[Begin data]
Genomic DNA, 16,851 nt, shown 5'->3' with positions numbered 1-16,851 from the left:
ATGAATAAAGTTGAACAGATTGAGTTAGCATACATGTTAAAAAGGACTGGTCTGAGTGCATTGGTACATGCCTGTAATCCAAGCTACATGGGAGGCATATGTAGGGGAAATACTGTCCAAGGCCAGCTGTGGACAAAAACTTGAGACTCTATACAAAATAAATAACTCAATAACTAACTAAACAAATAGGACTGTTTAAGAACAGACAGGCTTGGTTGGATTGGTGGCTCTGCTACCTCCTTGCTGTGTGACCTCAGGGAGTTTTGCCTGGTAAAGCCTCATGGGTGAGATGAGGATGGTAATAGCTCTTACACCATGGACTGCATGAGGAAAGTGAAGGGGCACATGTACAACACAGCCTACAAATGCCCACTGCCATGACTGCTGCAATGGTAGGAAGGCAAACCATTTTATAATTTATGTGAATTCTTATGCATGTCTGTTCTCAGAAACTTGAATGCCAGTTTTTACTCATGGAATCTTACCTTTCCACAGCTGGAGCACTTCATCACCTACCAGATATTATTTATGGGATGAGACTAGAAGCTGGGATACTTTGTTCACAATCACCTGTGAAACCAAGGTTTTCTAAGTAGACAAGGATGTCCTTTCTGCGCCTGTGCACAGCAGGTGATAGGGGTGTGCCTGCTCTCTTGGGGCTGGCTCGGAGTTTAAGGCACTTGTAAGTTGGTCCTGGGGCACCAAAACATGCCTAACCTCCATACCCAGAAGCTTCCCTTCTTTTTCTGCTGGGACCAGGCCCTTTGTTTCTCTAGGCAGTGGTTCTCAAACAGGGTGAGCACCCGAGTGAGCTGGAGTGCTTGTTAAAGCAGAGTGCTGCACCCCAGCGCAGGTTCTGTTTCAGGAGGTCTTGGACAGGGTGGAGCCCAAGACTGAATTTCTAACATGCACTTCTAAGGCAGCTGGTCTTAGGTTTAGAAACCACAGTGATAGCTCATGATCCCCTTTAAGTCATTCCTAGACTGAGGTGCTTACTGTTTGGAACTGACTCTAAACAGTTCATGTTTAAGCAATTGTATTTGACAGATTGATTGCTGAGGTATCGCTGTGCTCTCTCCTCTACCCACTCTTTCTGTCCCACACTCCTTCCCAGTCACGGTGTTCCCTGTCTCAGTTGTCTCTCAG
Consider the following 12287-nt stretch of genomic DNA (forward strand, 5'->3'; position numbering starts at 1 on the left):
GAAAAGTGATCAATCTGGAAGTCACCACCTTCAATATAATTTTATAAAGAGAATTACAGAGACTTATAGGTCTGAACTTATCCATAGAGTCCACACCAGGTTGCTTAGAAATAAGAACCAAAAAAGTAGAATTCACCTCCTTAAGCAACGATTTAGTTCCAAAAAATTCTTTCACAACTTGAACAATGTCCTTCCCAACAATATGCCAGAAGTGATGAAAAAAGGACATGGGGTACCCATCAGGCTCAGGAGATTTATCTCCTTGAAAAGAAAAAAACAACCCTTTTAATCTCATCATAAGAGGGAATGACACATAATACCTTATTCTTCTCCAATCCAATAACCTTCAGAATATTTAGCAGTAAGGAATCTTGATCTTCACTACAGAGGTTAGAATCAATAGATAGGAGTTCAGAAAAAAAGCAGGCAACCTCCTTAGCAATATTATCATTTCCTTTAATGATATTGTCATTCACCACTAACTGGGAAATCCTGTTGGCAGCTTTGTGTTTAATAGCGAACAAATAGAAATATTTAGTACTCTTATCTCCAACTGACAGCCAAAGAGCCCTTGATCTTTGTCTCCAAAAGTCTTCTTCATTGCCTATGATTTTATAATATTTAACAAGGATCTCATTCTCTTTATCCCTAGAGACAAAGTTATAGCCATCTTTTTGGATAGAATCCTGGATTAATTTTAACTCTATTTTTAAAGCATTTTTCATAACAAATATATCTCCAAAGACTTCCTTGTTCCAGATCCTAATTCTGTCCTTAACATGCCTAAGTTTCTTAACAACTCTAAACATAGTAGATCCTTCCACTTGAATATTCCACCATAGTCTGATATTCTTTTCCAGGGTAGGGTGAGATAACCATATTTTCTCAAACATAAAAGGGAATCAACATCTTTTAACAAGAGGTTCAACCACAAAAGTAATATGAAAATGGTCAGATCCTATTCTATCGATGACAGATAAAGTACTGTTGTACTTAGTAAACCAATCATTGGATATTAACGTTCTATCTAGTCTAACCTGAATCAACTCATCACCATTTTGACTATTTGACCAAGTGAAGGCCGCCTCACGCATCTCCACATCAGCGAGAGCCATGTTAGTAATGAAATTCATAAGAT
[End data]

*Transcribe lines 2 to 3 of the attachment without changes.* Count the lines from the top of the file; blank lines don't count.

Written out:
ATGAATAAAGTTGAACAGATTGAGTTAGCATACATGTTAAAAAGGACTGGTCTGAGTGCATTGGTACATGCCTGTAATCCAAGCTACATGGGAGGCATATGTAGGGGAAATACTGTCCAAGGCCAGCTGTGGACAAAAACTTGAGACTCTATACAAAATAAATAACTCAATAACTAACTAAACAAATAGGACTGTTTAAGAACAGACAGGCTTGGTTGGATTGGTGGCTCTGCTACCTCCTTGCTGTGTGACCTCAGGGAGTTTTGCCTGGTAAAGCCTCATGGGTGAGATGAGGATGGTAATAGCTCTTACACCATGGACTGCATGAGGAAAGTGAAGGGGCACATGTACAACACAGCCTACAAATGCCCACTGCCATGACTGCTGCAATGGTAGGAAGGCAAACCATTTTATAATTTATGTGAATTCTTATGCATGTCTGTTCTCAGAAACTTGAATGCCAGTTTTTACTCATGGAATCTTACCTTTCCACAGCTGGAGCACTTCATCACCTACCAGATATTATTTATGGGATGAGACTAGAAGCTGGGATACTTTGTTCACAATCACCTGTGAAACCAAGGTTTTCTAAGTAGACAAGGATGTCCTTTCTGCGCCTGTGCACAGCAGGTGATAGGGGTGTGCCTGCTCTCTTGGGGCTGGCTCGGAGTTTAAGGCACTTGTAAGTTGGTCCTGGGGCACCAAAACATGCCTAACCTCCATACCCAGAAGCTTCCCTTCTTTTTCTGCTGGGACCAGGCCCTTTGTTTCTCTAGGCAGTGGTTCTCAAACAGGGTGAGCACCCGAGTGAGCTGGAGTGCTTGTTAAAGCAGAGTGCTGCACCCCAGCGCAGGTTCTGTTTCAGGAGGTCTTGGACAGGGTGGAGCCCAAGACTGAATTTCTAACATGCACTTCTAAGGCAGCTGGTCTTAGGTTTAGAAACCACAGTGATAGCTCATGATCCCCTTTAAGTCATTCCTAGACTGAGGTGCTTACTGTTTGGAACTGACTCTAAACAGTTCATGTTTAAGCAATTGTATTTGACAGATTGATTGCTGAGGTATCGCTGTGCTCTCTCCTCTACCCACTCTTTCTGTCCCACACTCCTTCCCAGTCACGGTGTTCCCTGTCTCAGTTGTCTCTCAG
Consider the following 12287-nt stretch of genomic DNA (forward strand, 5'->3'; position numbering starts at 1 on the left):